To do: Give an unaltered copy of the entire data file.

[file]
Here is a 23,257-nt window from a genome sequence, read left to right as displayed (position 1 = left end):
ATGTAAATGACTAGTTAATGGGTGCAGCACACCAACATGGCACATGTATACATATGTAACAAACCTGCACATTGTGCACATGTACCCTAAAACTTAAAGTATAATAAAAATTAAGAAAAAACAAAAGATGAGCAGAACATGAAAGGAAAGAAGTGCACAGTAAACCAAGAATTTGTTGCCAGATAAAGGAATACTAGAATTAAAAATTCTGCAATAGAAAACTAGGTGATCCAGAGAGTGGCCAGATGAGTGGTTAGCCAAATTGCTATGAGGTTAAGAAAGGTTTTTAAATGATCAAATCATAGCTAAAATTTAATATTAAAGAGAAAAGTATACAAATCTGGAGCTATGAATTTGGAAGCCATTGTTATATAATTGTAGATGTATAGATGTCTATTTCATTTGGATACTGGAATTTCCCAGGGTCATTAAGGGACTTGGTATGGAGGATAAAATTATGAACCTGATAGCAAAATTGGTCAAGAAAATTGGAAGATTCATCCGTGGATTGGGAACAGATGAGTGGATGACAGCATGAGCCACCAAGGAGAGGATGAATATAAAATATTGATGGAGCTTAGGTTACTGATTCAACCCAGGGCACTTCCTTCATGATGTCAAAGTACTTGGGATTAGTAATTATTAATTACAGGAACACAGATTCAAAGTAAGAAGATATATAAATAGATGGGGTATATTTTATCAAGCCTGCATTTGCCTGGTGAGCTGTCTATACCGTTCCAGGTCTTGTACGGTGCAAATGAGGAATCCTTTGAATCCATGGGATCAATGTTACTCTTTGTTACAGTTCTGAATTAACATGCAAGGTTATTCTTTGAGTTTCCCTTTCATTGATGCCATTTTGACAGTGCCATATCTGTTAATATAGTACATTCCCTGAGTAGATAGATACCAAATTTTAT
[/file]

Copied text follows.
Here is a 23,257-nt window from a genome sequence, read left to right as displayed (position 1 = left end):
ATGTAAATGACTAGTTAATGGGTGCAGCACACCAACATGGCACATGTATACATATGTAACAAACCTGCACATTGTGCACATGTACCCTAAAACTTAAAGTATAATAAAAATTAAGAAAAAACAAAAGATGAGCAGAACATGAAAGGAAAGAAGTGCACAGTAAACCAAGAATTTGTTGCCAGATAAAGGAATACTAGAATTAAAAATTCTGCAATAGAAAACTAGGTGATCCAGAGAGTGGCCAGATGAGTGGTTAGCCAAATTGCTATGAGGTTAAGAAAGGTTTTTAAATGATCAAATCATAGCTAAAATTTAATATTAAAGAGAAAAGTATACAAATCTGGAGCTATGAATTTGGAAGCCATTGTTATATAATTGTAGATGTATAGATGTCTATTTCATTTGGATACTGGAATTTCCCAGGGTCATTAAGGGACTTGGTATGGAGGATAAAATTATGAACCTGATAGCAAAATTGGTCAAGAAAATTGGAAGATTCATCCGTGGATTGGGAACAGATGAGTGGATGACAGCATGAGCCACCAAGGAGAGGATGAATATAAAATATTGATGGAGCTTAGGTTACTGATTCAACCCAGGGCACTTCCTTCATGATGTCAAAGTACTTGGGATTAGTAATTATTAATTACAGGAACACAGATTCAAAGTAAGAAGATATATAAATAGATGGGGTATATTTTATCAAGCCTGCATTTGCCTGGTGAGCTGTCTATACCGTTCCAGGTCTTGTACGGTGCAAATGAGGAATCCTTTGAATCCATGGGATCAATGTTACTCTTTGTTACAGTTCTGAATTAACATGCAAGGTTATTCTTTGAGTTTCCCTTTCATTGATGCCATTTTGACAGTGCCATATCTGTTAATATAGTACATTCCCTGAGTAGATAGATACCAAATTTTAT